Airway remodeling in asthma: update on mechanisms and therapeutic approaches

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Purpose of review

The term ‘airway remodeling’ reflects changes in the type, quantity, and nature of airway wall components and their organization. The purpose of this review is to look at recent publications on airway remodeling in asthma.

Recent findings

Animal models and in-vitro studies have confirmed the involvement of airway epithelium, airway smooth muscle (ASM), and extracellular matrix components in asthma-related airway remodeling. They report influences on proliferation of ASM cells, and how their orientation or morphology, in addition to the heterogeneity of ASM mass at different levels of airways could influence their effects. Clinical benefits have been observed following reduction of ASM following bronchial thermoplasty. Asthmatic epithelial cell transcriptome alterations were found to involve metabolism and epigenetics, beyond epithelial mesenchymal trophic unit driven by injury and repair in chronic inflammation. New ways to explore airway remodeling such as imaging or endoscopic techniques have been evaluated. Finally, new data support the role of eosinophils and mast cells in remodeling and show the influence of new asthma drugs on this process.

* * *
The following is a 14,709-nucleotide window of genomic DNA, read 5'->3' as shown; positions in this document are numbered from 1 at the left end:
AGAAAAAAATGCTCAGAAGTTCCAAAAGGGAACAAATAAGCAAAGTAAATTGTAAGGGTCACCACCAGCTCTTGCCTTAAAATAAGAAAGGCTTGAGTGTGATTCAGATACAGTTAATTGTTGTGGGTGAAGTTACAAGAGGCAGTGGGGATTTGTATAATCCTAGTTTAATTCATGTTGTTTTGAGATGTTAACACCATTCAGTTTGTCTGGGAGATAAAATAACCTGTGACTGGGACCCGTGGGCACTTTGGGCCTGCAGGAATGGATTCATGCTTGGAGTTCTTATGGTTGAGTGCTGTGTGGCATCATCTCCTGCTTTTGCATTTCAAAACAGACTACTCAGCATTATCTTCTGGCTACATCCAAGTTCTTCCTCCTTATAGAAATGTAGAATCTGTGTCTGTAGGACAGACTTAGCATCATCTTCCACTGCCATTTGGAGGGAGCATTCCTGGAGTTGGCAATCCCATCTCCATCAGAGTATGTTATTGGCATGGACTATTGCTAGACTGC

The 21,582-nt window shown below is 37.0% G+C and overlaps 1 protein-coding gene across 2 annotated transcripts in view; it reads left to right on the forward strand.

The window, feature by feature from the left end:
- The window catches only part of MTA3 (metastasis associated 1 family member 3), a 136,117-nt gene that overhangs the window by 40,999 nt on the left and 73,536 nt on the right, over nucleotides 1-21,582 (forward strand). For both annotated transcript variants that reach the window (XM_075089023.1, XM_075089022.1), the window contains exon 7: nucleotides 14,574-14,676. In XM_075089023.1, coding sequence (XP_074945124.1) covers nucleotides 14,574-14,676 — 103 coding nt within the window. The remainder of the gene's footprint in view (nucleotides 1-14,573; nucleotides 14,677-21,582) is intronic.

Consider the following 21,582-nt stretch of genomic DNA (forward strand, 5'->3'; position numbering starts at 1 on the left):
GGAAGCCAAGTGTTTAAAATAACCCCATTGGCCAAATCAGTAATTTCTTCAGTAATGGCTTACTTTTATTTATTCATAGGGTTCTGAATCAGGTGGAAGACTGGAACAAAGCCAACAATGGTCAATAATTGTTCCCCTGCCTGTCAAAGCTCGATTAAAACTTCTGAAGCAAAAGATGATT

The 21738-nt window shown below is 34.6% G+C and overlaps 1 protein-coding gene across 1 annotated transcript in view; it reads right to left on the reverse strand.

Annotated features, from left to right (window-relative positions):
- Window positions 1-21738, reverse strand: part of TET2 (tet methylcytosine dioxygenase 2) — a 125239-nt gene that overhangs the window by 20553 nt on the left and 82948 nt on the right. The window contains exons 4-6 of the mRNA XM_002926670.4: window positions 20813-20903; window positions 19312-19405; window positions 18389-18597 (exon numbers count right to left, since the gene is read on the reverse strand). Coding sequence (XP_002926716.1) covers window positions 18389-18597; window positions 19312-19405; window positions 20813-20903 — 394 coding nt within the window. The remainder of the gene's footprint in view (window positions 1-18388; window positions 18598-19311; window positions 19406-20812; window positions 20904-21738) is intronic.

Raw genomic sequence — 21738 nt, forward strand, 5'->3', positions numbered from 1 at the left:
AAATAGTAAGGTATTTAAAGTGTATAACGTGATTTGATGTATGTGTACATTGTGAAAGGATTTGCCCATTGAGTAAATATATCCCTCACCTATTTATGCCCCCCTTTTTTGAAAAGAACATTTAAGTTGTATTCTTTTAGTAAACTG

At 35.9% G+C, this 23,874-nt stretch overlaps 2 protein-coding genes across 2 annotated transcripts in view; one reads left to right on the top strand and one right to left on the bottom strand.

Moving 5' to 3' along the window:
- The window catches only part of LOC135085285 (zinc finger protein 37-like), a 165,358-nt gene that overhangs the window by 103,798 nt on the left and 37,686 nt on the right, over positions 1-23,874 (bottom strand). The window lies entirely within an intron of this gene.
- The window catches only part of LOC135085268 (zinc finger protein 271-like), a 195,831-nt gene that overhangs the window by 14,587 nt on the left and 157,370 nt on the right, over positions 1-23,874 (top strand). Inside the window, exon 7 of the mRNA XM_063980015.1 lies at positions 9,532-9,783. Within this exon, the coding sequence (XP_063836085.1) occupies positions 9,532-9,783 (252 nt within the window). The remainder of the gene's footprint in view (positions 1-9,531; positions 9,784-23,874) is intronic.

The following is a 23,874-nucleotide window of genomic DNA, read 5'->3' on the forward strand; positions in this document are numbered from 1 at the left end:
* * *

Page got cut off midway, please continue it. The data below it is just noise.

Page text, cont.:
As recently stated by an American Thoracic Society task force, we need more research on airway remodeling, its determinants and clinical relevance, and on the effects of asthma drugs on its various components.

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